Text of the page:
When Bobby Seale approached the podium inside a lecture hall in the University of Colorado on Wednesday evening, a single woman in the nearly 500-person crowd pumped her clenched fist into the air.
The fist, although a symbol of struggle among many groups, is perhaps most associated with the Black Panther Party that Seale, 81, founded in Oakland, Calif., in 1966 along with fellow activist Huey P. Newton. It was the most iconic revolutionary group to emerge in the political maelstrom of the 1960s.
Seale's emergence as a black revolutionary happened over many years, and he told the audience on Wednesday evening that as a high school student, he identified most strongly with the Native Americans he read about in history class out of sheer necessity.
"This is the 1950s," he said. "There is no black history in American schools."
Seale said that over the years, he sought out information about the history of black people in the United States — and African history as well — eventually working with other students at Merritt College in Oakland to include more items on the curricula about black history.
The Black Panther Party began in October 1966, and Seale said that Newton, who was a law student, studied up on how the members could legally carry guns so they could patrol the streets of their neighborhood and observe the police.
He joked with the audience that he required members to wash up before they embarked on their first patrol because the goal of the group was to organize the community — a goal that wouldn't work if they went out "stinking."
"People are going to say, 'Boy, go out and organize some soap under your ass,'" he said. "We had to be neat when we went out."
Seale said that people in the neighborhood didn't quite know what to make of a group of armed black men refusing to back down from a police officer, who eventually threw his hands up in the air and left in frustration.
"I took my party members back to my house and fed them. I always fed my troops," he said. "That was the beginning of the party. We were legal. We were as legal as we could be."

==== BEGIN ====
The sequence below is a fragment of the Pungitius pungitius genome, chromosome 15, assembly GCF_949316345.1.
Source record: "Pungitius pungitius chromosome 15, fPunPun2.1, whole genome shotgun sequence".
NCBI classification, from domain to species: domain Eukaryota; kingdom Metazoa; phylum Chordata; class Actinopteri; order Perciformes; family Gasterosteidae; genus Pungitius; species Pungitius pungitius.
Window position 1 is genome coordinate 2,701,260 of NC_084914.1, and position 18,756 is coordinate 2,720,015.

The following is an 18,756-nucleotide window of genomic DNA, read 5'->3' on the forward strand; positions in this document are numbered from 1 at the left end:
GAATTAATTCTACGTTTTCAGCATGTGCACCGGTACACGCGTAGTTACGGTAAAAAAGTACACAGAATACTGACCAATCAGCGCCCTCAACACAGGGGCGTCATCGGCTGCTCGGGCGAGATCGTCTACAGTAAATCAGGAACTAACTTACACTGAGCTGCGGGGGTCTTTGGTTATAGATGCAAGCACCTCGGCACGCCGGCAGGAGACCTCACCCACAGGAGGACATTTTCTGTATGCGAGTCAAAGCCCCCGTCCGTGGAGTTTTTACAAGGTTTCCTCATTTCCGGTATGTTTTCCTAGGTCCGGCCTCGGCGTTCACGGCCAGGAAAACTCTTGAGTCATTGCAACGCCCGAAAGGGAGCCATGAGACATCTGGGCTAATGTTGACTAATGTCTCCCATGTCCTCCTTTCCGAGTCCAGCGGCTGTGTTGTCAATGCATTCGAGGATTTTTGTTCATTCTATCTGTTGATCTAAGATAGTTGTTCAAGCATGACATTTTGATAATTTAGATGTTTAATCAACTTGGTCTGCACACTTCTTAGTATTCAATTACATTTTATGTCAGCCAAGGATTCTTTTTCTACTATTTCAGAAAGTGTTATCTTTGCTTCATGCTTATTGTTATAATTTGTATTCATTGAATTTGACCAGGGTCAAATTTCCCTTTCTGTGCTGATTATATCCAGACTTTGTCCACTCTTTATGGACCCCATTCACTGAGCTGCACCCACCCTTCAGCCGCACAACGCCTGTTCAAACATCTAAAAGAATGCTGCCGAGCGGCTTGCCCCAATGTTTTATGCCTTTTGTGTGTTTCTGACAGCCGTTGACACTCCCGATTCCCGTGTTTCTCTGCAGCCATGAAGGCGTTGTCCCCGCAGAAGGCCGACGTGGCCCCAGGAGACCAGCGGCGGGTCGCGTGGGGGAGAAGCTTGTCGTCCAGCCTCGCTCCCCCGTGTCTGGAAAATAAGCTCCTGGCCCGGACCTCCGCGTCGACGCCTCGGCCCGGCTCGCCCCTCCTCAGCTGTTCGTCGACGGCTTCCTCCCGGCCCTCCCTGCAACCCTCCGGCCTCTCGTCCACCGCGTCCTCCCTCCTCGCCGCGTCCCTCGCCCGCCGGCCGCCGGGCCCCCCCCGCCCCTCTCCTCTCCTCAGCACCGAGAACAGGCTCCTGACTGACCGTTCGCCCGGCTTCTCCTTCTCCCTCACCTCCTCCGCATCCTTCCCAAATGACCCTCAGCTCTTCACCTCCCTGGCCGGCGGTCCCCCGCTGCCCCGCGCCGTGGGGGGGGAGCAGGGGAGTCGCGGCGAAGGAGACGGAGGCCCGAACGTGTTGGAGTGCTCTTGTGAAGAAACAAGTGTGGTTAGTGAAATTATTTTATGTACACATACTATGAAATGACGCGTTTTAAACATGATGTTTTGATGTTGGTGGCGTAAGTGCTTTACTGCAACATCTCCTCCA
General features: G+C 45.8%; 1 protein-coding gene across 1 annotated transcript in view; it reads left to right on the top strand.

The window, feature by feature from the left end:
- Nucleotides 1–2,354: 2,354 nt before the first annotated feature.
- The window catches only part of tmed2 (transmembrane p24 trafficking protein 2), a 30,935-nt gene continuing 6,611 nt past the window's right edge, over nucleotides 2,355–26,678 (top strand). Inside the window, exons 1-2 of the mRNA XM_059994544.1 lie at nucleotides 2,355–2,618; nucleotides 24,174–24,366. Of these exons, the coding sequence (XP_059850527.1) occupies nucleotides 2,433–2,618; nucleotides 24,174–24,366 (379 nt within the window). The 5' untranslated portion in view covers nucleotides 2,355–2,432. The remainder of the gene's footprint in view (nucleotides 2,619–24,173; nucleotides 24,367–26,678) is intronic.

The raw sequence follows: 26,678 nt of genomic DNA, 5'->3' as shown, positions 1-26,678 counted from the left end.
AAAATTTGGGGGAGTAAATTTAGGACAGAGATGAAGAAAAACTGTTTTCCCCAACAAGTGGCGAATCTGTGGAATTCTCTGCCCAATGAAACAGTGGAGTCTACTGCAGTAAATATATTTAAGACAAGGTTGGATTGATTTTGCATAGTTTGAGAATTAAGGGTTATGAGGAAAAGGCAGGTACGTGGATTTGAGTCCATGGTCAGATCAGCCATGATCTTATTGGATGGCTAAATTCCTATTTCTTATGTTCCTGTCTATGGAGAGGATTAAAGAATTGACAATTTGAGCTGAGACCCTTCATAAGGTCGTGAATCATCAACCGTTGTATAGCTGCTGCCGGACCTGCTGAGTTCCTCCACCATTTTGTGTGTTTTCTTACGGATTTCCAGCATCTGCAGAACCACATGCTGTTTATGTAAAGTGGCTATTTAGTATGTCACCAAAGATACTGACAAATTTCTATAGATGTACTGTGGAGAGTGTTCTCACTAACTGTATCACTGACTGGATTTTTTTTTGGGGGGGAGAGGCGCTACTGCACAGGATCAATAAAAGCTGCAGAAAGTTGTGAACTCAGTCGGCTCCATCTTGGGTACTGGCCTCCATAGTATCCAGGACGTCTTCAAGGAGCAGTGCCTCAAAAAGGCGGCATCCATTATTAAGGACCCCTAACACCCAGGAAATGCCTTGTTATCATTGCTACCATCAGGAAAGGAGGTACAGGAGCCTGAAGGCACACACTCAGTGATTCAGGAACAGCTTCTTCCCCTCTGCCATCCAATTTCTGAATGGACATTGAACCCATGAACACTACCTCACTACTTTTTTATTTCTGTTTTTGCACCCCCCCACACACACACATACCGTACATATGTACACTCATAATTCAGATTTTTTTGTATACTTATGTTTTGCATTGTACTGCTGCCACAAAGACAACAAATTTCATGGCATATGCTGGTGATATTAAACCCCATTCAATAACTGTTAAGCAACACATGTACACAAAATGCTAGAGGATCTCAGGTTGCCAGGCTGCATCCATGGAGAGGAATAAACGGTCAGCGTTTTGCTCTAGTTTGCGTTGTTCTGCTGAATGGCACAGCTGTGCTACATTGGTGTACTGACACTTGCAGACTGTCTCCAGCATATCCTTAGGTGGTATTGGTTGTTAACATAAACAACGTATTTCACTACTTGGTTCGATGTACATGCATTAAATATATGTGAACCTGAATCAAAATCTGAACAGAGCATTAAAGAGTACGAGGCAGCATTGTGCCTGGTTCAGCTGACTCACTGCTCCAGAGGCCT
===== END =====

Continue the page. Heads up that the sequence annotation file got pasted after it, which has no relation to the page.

The group organized armed patrols of Oakland police, a practice which led to dramatic confrontations that nearly ended in violence. The group made national news on May 2, 1967, when an armed contingent strolled into California's state Capitol to protest a bill aimed at ending their right to openly carry weapons.
The Panthers became the target of illegal FBI surveillance and local police departments brutalized and sometimes killed members. Internal contradictions — including substance abuse, political authoritarianism, sexism and ideological disputes — led to violence within the group and greatly contributed to its decline.
Seale said that the Black Panthers have been largely misunderstood throughout the years because, contrary to what some people believe, they never set out to attack police. More than two dozen Panthers were killed by police, and about a dozen police officers were killed in shootouts with the group.
Although the group carried weapons, Seale started the organization with the idea of getting black people to run for public office as a way to effect change. At the time of the BPP's founding, about 50 black people held public office of any kind in the United States, and he said that number was in the tens of thousands by the end of the 20th century.
He added that the party was also denounced as a racist group of black men out to shoot and kill white people — a description with which he has always taken issue. He said gun sales increased after a high-ranking public official made such remarks on television.
"I can distinguish between a Ku Klux Klanner and a white radical who is getting his ass kicked for standing up for my civil rights," Seale said. "I can distinguish between the two."
Seale told the audience that the BPP organized with various other groups during its existence and said that with the current political climate in the United States — a huge tax cut for the wealthy, degraded infrastructure, environmental collapse, etc. — cooperation among different groups now is more important than ever.
He called for liberal and progressive people of all stripes to organize and seek public office and, mirroring the woman who stood at the beginning of his talk, closed with: "Power to the People."
The Associated Press contributed to this report.